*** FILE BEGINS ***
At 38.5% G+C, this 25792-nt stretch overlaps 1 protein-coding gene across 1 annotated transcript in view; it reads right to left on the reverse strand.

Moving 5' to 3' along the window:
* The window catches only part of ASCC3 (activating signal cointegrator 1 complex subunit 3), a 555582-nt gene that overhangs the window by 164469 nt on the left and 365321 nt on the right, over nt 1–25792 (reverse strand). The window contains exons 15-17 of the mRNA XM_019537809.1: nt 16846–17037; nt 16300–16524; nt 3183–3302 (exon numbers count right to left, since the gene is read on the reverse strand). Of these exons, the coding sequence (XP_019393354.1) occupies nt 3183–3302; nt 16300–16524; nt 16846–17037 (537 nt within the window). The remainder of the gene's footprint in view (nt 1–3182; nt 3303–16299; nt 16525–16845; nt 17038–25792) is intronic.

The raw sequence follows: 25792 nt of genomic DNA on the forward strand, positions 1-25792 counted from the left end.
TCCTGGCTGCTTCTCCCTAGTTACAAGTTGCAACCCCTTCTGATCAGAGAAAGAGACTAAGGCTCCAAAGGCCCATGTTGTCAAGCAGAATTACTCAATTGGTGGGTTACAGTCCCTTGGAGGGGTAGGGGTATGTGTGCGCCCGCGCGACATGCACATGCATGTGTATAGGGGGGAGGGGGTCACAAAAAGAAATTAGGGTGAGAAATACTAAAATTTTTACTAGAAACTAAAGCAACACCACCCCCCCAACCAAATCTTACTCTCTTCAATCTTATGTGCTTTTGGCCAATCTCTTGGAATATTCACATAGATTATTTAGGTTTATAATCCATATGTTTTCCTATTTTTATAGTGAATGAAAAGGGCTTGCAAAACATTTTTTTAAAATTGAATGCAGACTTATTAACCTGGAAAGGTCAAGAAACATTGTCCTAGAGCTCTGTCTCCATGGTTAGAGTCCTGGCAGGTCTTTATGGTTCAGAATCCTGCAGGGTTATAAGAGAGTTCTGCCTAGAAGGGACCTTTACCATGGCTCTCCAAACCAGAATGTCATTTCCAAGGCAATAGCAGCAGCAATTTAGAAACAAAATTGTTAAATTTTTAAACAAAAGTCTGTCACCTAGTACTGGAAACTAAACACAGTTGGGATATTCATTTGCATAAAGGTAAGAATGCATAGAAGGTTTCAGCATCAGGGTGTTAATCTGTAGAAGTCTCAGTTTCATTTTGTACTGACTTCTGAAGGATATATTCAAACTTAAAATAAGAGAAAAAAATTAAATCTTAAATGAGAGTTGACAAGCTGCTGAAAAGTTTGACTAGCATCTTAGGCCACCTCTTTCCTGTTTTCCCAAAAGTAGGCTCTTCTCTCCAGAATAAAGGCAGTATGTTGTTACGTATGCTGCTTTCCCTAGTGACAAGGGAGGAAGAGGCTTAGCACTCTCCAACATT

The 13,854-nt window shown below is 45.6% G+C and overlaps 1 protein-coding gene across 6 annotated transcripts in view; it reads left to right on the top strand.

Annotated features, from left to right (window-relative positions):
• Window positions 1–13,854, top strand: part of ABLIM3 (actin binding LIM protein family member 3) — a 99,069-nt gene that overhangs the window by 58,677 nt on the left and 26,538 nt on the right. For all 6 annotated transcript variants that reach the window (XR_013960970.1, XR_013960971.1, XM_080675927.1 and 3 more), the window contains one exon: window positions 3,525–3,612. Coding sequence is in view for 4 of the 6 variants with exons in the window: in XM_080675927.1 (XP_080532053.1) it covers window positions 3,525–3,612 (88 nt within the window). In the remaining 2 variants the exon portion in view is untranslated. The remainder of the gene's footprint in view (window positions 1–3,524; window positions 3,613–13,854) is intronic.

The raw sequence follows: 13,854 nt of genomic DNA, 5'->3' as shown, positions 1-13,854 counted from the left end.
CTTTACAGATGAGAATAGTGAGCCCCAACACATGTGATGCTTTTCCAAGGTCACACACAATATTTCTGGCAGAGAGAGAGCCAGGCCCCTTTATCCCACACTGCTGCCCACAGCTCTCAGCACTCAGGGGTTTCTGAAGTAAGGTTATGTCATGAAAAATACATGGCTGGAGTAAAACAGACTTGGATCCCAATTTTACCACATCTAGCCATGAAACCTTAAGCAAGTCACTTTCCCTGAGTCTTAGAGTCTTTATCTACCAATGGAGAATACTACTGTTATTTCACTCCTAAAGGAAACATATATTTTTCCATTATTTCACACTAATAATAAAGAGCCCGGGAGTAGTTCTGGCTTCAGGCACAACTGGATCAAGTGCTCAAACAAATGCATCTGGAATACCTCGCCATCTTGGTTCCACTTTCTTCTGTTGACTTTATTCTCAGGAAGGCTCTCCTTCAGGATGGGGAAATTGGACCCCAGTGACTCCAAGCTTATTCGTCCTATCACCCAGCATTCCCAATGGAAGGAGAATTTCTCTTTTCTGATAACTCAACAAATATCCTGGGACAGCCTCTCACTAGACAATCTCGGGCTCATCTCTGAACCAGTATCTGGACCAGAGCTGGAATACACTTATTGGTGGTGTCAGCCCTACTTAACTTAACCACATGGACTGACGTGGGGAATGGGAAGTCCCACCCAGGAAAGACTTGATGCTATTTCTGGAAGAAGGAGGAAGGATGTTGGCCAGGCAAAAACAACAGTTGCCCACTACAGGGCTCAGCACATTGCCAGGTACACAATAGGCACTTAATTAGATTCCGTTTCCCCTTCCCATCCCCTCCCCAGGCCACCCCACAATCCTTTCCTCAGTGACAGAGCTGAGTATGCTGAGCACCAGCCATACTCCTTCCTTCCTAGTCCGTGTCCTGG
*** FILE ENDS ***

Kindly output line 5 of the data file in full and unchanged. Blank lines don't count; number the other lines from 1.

TCCTGGCTGCTTCTCCCTAGTTACAAGTTGCAACCCCTTCTGATCAGAGAAAGAGACTAAGGCTCCAAAGGCCCATGTTGTCAAGCAGAATTACTCAATTGGTGGGTTACAGTCCCTTGGAGGGGTAGGGGTATGTGTGCGCCCGCGCGACATGCACATGCATGTGTATAGGGGGGAGGGGGTCACAAAAAGAAATTAGGGTGAGAAATACTAAAATTTTTACTAGAAACTAAAGCAACACCACCCCCCCAACCAAATCTTACTCTCTTCAATCTTATGTGCTTTTGGCCAATCTCTTGGAATATTCACATAGATTATTTAGGTTTATAATCCATATGTTTTCCTATTTTTATAGTGAATGAAAAGGGCTTGCAAAACATTTTTTTAAAATTGAATGCAGACTTATTAACCTGGAAAGGTCAAGAAACATTGTCCTAGAGCTCTGTCTCCATGGTTAGAGTCCTGGCAGGTCTTTATGGTTCAGAATCCTGCAGGGTTATAAGAGAGTTCTGCCTAGAAGGGACCTTTACCATGGCTCTCCAAACCAGAATGTCATTTCCAAGGCAATAGCAGCAGCAATTTAGAAACAAAATTGTTAAATTTTTAAACAAAAGTCTGTCACCTAGTACTGGAAACTAAACACAGTTGGGATATTCATTTGCATAAAGGTAAGAATGCATAGAAGGTTTCAGCATCAGGGTGTTAATCTGTAGAAGTCTCAGTTTCATTTTGTACTGACTTCTGAAGGATATATTCAAACTTAAAATAAGAGAAAAAAATTAAATCTTAAATGAGAGTTGACAAGCTGCTGAAAAGTTTGACTAGCATCTTAGGCCACCTCTTTCCTGTTTTCCCAAAAGTAGGCTCTTCTCTCCAGAATAAAGGCAGTATGTTGTTACGTATGCTGCTTTCCCTAGTGACAAGGGAGGAAGAGGCTTAGCACTCTCCAACATT